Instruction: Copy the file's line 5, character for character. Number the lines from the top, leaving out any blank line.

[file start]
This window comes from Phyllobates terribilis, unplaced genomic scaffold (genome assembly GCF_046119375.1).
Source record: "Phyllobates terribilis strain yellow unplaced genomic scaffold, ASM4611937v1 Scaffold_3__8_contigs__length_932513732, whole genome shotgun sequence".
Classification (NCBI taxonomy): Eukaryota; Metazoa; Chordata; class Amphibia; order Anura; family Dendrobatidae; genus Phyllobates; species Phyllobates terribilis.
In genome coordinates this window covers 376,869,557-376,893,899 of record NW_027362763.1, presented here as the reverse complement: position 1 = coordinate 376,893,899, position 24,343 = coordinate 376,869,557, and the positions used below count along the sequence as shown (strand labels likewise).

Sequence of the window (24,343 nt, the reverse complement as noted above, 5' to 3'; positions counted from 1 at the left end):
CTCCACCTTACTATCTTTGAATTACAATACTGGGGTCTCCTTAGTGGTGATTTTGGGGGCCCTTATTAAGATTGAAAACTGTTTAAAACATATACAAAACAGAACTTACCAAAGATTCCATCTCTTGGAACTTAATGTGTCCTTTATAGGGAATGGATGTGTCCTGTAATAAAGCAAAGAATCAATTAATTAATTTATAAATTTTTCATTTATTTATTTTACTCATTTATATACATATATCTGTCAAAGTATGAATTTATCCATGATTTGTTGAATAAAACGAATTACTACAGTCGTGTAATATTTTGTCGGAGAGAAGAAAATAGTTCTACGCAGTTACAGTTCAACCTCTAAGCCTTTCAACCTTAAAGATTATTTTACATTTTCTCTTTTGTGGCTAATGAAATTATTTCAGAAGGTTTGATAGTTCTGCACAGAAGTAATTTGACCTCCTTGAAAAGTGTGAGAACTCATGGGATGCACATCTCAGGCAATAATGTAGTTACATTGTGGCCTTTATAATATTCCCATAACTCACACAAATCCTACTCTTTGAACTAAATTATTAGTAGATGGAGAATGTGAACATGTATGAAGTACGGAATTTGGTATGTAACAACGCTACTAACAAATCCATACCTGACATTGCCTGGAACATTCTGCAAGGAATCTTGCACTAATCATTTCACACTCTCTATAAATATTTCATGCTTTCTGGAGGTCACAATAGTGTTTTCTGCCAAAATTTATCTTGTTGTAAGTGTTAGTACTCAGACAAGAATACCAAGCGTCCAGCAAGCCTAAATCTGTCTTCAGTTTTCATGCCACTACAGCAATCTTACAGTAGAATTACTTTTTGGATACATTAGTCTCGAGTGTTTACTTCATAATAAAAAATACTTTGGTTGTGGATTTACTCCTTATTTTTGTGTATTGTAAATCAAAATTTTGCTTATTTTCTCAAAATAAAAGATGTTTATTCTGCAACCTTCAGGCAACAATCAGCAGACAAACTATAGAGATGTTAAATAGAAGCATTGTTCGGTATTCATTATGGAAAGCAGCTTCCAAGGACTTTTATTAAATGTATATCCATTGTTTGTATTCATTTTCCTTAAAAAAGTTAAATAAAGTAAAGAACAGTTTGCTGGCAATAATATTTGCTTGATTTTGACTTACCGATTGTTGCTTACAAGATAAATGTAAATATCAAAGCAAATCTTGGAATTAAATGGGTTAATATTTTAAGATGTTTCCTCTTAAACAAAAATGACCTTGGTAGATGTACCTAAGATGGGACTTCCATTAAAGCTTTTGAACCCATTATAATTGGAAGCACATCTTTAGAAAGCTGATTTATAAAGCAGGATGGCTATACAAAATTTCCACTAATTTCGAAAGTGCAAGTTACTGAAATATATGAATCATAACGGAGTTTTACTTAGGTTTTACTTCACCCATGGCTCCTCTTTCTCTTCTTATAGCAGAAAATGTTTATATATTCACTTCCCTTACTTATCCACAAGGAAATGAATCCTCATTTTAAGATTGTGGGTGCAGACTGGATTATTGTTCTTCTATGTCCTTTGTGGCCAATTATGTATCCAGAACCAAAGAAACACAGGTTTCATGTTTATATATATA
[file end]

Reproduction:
Sequence of the window (24,343 nt, the reverse complement as noted above, 5' to 3'; positions counted from 1 at the left end):